Sleepwalking on Mull

I didn’t spend a lot of time on Mull. We caught a late ferry and had to scoot to get to Iona. The weather was dreich (dreary). I am sure that impacted the way things felt there. Honestly, it felt like the world was sleepwalking on Mull. It’s the closest I’ve ever come to feeling lonely.

For me, loneliness is about disconnection from yourself, people, and your ancestors. It’s forgetting that the rocks, land, sea, sky, trees, two legs, four legs, and winged people are your brothers. Loneliness is disconnecting from your spirituality. It’s essentially sleepwalking. You’re here, but you can’t feel yourself within the matrix.

Mull, like the rest of Scotland, feels vast. There is big sky. Big mountains dominate the view. Lochs, sea, and waterfalls gouge the landscape letting you know that Mother Nature is in charge here. What you don’t see is people or animals. What you don’t feel is life. No kilt clad Highlanders. No selkies, kelpies, or faeries. It’s like the primeval forces that sustain life are resting deeply.

It feels like this throughout Scotland – like a land that has forgotten its rich tradition of spirituality. When you talk about faeries here, people think you’re crazy. If you talk about ghosts, they admit in hushed tones that they may have seen one or two. Calling someone sensitive is seen as an insult or weakness. It’s not welcome to have Second Sight. They think you’re touched in the head if you admit to it.

The legend of King Arthur isn’t just a timeless tale of romance and chivalry. It’s a tale of a time and place being lost to the mist. Nowhere did I feel that more than on Mull.

Human spirituality requires acknowledgement and interaction. It’s not personal. It’s not private. You have to reach out and connect. Call to your God(s). Speak to your ancestors. Make offerings to the land. Respect your brothers. They don’t speak to you if you don’t speak to them.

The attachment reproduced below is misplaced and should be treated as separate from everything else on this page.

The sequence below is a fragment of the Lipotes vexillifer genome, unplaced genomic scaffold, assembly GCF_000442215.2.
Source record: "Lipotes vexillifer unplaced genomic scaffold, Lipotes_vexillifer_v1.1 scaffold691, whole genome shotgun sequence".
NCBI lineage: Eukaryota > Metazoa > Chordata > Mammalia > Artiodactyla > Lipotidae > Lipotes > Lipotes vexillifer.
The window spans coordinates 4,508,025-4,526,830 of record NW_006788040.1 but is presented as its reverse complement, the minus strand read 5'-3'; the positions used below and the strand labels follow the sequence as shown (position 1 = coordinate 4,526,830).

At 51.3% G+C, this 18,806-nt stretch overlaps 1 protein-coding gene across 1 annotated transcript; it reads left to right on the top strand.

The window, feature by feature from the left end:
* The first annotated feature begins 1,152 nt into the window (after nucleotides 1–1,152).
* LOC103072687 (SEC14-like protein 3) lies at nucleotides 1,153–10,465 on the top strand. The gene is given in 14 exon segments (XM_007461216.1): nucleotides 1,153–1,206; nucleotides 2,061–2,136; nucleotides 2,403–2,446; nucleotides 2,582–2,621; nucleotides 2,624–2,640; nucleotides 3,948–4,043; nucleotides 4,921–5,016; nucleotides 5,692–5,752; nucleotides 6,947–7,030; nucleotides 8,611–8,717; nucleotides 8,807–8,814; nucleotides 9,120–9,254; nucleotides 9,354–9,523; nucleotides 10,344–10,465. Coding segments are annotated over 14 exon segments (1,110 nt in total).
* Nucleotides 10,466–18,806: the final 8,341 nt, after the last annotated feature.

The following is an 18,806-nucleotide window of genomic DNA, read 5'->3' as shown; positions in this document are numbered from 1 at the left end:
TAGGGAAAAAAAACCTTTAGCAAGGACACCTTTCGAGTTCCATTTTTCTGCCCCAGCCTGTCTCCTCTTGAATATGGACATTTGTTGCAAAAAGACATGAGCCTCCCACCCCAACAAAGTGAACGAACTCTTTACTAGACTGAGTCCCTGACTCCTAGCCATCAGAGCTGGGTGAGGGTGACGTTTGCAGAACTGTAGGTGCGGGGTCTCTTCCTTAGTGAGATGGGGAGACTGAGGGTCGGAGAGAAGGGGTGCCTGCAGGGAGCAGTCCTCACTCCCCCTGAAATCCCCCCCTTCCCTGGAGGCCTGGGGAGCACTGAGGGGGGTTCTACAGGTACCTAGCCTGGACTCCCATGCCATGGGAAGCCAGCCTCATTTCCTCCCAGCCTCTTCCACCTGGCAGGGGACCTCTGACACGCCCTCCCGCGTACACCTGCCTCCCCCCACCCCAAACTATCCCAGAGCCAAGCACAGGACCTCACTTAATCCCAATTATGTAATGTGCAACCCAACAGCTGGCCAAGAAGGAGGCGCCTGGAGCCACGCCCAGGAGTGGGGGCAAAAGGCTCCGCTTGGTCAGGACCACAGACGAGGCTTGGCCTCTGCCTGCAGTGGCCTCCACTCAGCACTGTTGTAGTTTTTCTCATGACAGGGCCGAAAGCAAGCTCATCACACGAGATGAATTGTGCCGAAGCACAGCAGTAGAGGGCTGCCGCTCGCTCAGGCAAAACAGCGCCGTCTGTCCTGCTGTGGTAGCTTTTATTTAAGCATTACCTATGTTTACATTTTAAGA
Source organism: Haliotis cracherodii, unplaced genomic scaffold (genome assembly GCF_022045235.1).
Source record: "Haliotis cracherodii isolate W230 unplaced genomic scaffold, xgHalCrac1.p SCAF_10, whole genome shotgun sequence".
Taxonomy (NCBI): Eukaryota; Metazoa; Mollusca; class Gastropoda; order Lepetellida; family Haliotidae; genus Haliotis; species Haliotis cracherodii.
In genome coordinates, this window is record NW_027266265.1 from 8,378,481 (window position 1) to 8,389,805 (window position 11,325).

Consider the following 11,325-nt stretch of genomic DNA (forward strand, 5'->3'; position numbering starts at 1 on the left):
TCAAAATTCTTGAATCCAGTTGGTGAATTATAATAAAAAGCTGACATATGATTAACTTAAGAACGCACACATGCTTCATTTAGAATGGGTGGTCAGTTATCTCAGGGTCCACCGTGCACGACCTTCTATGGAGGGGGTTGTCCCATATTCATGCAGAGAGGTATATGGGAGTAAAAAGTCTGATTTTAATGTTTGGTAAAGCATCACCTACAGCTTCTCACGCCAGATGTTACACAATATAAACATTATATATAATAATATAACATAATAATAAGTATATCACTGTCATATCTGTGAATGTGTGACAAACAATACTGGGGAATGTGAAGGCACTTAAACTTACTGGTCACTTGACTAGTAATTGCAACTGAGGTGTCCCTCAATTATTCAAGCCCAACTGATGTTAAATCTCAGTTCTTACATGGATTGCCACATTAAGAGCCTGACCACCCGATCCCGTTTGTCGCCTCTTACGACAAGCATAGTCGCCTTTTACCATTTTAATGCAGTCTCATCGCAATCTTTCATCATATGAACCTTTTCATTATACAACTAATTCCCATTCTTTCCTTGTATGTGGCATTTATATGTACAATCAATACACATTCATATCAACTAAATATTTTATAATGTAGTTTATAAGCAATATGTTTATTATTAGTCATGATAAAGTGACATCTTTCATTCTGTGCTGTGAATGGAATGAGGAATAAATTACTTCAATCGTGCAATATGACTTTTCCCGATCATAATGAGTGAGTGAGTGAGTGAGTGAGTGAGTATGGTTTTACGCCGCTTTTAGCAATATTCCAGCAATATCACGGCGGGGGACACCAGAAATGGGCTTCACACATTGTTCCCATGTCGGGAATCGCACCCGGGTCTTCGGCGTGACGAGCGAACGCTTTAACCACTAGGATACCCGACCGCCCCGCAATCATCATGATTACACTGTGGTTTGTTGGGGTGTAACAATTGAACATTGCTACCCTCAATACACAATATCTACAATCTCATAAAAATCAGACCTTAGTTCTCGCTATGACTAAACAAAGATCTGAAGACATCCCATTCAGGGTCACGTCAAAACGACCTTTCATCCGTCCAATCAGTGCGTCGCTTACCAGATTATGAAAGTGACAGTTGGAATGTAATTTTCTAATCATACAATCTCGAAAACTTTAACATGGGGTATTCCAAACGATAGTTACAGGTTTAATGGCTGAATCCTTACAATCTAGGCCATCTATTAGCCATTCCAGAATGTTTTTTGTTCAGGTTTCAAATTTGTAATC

Normally when I am on pilgrimage, I am there as a seeker and one who receives. I ask for blessings and soak up energy. Scotland was different. Here I was the giver. I acknowledged the sleeping presence of Nature and thanked her for her presence. I asked nothing because I could sense that nothing had been given in a long time. I called to my Celtic ancestors and the spirits of the lands and only heard whispers in the wind.

It may seem sad. I thought so. It reminded me of The Never Ending Story, a tale of a boy tasked with saving the land of Fantasia back to life through imagination. Fantasia was dying because people had given up their dreams. They were living with facts and science. I suppose they didn’t want to feel stupid or crazy. All it took to restore the destruction was to believe, to imagine, and then let that thought live. I think Mull could use a dose of that. It’s an incredible sleeping beauty that could be so much more if it were given love.

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